citizens of the state of Maine"
A SUCCESSFUL BATTLE
Brown's company has been particularly active in the mountains of
western Maine. He has planned most of the subdivisions in the Bethel
area, and has been working on the expansion plans for the Saddleback
ski area in Rangeley.
Two years ago, Brown took on a public fight when the Department of
Environmental Protection proposed changing the state's site plan law
to steer projects closer to existing services and buildings. Brown
organized the opposition, arguing that the reforms would hurt rural
communities that hunger for new businesses.
He sponsored a series of forums to draw attention to the plans. More
than 100 people testified at a public hearing at the State House. The
parts of the plan that Brown opposed were later removed.
For his efforts, the Maine Real Estate and Development Association
last year gave Brown its annual Public Policy Award.
But Brown's public criticisms of the department preceded the site-plan
In 2006, at a conference in Bethel about managing growth, Brown said
Maine has a harsh regulatory environment, and he pointed to regulations
for managing storm water, wetlands, vernal pools and streams.
Ultimately, despite best growth-management efforts, natural resources
and the market dictate what development occurs, he said at the forum,
according to an account by the Sun Journal of Lewiston.
"The free market system is the final arbiter in land use," he said.
Brown, who supported Les Otten in the primary, said he met LePage
briefly at a fundraiser during the general election.
After Lepage's victory, he decided to apply for the commissioner's job
at the urging of man of his supporters in the site-plan campaign. Brown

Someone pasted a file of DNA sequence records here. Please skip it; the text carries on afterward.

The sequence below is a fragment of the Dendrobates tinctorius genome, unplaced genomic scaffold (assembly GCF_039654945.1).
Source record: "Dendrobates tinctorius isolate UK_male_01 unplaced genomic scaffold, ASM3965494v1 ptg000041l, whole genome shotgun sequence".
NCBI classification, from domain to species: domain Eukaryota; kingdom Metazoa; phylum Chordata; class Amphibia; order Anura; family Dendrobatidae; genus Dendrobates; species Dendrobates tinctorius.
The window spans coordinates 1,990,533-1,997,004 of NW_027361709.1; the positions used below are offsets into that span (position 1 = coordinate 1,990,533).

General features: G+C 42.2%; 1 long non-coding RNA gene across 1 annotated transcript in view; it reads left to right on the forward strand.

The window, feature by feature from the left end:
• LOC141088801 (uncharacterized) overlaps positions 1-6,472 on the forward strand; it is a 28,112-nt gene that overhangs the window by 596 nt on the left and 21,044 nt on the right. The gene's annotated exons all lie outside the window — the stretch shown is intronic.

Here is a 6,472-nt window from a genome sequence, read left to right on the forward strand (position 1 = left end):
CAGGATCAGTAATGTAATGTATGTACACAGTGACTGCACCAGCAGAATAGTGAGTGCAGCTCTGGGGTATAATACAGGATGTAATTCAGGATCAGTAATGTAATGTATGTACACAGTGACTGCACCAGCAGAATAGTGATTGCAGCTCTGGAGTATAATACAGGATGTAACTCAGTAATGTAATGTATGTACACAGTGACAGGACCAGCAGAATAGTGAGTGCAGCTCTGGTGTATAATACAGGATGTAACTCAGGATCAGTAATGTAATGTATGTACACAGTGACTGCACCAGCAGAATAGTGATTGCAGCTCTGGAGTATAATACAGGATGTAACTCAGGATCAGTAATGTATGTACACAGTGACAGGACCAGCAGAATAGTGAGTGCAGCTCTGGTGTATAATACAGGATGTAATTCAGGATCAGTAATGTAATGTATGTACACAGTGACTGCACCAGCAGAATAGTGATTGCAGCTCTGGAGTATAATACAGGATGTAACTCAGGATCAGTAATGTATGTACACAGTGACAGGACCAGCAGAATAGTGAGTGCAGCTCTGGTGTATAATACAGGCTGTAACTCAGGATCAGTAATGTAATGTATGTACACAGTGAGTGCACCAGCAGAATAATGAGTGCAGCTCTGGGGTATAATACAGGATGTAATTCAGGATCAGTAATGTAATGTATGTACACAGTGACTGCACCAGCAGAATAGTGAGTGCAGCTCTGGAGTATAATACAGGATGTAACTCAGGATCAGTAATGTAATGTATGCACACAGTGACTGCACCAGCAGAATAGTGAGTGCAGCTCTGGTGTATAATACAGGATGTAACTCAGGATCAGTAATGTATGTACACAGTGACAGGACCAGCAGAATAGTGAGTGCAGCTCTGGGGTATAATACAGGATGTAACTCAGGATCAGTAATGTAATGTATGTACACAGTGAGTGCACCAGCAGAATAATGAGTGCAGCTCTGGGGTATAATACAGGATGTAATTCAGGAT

said he next met LePage during his interview for the job.
As commissioner, Brown said, he plans to completely review all the
department's regulations and rules.
He said he wants to speed things up, reducing the review time for a
permit from six months to three months.
He said some of the staff seem to have an "unfriendly"
attitude to businesses seeking permits, and he plans to change
The department has made great strides cleaning up polluted rivers and
preserving sensitive wildlife areas, said Donna Gurley, a former
spokesperson for the department who resigned two weeks ago.
But it's a task, she said, that often creates tension between
regulators and developers.
"People don't like being told what they can and can't do," she
House Minority Leader Emily Cain, D-Orono, said Brown appears to have
an "attitude problem" of his own.
"He has in many ways demon-ized the DEP in a way that is very unfair,"
Last week, the Maine Chapter of the Sierra Club announced its
opposition to Brown's appointment, saying that the group has yet to
uncover any evidence that Brown has demonstrated a commitment to the
protection of Maine's environment.
But Dennis Doyon, who has served on the Bethel Planning Board for 16
years, said he has seen that commitment from Brown firsthand.
He said he's watched Brown turn down work as a consultant because the
landowner refused to listen to his advice about how to reduce storm
water runoff or preserve a natural feature.
He said Brown sometimes encouraged subdivision developers to eliminate
lots so they would fit better into the landscape
"He would always take the high road and do what is best for that
particular piece of property/' Doyon said. "He is probably one of the
staunchest supporters in the state for reasonable development versus
capitalizing on the greatest gain on a piece of property."
Brown lives in Livermore Falls with his wife, Peggy. They have been
married 25 years and have four adult children.
Rep. Gary Knight, R-Liver-more Falls, Brown's next-door neighbor, said
Brown is a fastidious workaholic who keeps an immaculate lawn. He said
he's also a fair-minded person who considers other people's views.
"He will reach out," he said. "He's not the my-way-or-the-highway type
Brown works unusually long hours, arriving in his office.
by 6 a.m. and spending many long evenings at planning boardmeetings,
according to his company's office manager, Angela Finkham.
She said Brown leads by example and fosters a strong sense of loyalty
among his employees. Most of the company's 11 employees have worked
there for 20 to 25 years, she said.
Pinkham said staff members at the DEP should consider themselves lucky.
"We work more as a family team unit than as employees and employers,"
she said. "It's very sad for all of us that he is leaving."
MaineToday Media State House Writer Tom
Belt can be contacted at 699-6261 or at: